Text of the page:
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What is the Joint Commission Survey for Healthcare Organizations? 

Sep. 19 2019 - Debra Andrews

Because of a misconception that The Joint Commission’s survey only focuses on healthcare and medicine, hospitals often miss the environment of care and life safety standards included in the survey. Here’s a helpful summary of the survey to ensure your facilities director is ready to help you pass all the standards—not just the most widely known. If you’d like more information, you can also download our free The Joint Commission Survey Summary Tip Sheet.


  1. What is The Joint Commission? Founded in 1951, The Joint Commission is an independent, unbiased, non-profit organization assessing healthcare organizations to ensure quality, high levels of maintenance and safety, and standardization of care. The Joint Commission seeks to improve public health care.
  2. Do they collaborate with other organizations? The Joint Commission works with the American Society for Healthcare Engineering (ASHE) to create the standards.
  3. Who do they accredit? The Joint Commission accredits and certifies around 21,000 healthcare organizations and programs in the US.
  4. What is included? The Joint Commission has 28 hospital core measures, and the hospital accreditation standards number more than 250.
  5. Who recognizes them? Their accreditation is recognized nationwide.    
  6. What is earned by your accreditation? You earn their Gold Seal of Approval and this symbol of quality is recognized across the country.


  1. Pre-work: The Joint Commission requires hospitals to complete a periodic performance review (PPR) every year. This portion of the survey process gives them opportunities to prepare for the survey. Since one of the goals of The Joint Commission is to ensure high levels of maintenance and safety, a healthcare organization looking to prepare for this survey can enlist an expert in facility assessment and maintenance management to do recurring inspections and document their process of regularly inspecting and maintaining critical equipment.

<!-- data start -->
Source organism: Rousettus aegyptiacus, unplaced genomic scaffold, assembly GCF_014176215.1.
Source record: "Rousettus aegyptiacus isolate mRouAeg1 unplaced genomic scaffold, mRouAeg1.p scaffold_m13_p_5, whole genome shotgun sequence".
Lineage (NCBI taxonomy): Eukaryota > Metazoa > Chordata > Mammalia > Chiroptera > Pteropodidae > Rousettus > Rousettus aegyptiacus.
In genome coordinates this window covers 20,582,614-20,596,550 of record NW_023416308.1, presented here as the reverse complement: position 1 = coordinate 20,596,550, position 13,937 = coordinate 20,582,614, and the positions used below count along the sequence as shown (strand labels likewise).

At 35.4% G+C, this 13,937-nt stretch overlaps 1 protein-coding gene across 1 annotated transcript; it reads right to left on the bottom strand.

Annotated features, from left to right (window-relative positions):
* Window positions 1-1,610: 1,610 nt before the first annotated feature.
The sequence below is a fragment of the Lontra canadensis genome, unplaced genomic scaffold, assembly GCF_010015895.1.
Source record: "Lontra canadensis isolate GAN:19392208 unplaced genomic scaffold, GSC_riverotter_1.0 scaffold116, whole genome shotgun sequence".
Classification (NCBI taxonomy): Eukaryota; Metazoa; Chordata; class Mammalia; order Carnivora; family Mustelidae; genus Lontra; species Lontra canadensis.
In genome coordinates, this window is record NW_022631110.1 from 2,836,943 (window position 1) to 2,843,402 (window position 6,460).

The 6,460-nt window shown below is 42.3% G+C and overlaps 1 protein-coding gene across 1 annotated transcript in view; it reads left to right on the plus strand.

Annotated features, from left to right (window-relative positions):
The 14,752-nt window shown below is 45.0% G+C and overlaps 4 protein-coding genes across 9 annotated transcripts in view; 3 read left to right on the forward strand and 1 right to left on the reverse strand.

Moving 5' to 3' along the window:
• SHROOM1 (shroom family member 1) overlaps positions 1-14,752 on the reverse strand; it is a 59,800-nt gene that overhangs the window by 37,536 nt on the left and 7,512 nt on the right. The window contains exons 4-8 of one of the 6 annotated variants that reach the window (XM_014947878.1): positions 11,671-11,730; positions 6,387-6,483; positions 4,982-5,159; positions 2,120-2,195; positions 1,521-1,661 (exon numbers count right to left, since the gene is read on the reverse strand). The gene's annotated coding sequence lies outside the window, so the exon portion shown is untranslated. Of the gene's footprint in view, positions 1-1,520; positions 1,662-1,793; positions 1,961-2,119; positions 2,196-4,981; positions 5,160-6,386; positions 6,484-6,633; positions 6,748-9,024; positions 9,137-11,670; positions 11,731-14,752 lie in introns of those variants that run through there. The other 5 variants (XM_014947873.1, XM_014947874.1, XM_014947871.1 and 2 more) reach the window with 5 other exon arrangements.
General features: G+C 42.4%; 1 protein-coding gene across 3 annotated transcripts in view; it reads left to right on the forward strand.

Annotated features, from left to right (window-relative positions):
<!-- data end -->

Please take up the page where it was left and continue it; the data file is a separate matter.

2. The Who, What, When: The surveyor team from The Joint Commission includes a combination of healthcare professionals along with a Life Safety Code & Environment of Care specialist, who is usually a Facilities Manager/Director and/or Safety Officer. The surprise visit will take place a minimum of once every 39 months (or 24 months for labs) and last for approximately one week.  
  3. What happens after it’s over? If a facility does not pass or passes with low marks, The Joint Commission will return to ensure they have corrected all the areas where they were not in compliance. The Joint Commission has the following levels of accreditation (from best to worst):
    1. Accreditation
    2. Accreditation with Follow-up Survey
    3. Limited Accreditation
    4. Preliminary Denial of Accreditation
    5. Denial of Accreditation


  1. Insurance: Perhaps at the top of the list is this benefit. To be considered a Medicare provider, you must be accredited by The Joint Commission, or one of the other organizations approved by the Centers for Medicare and Medicaid (CMS). If a healthcare organization meets Medicare's standards, then other insurance companies will accept the healthcare organization as one of their preferred providers.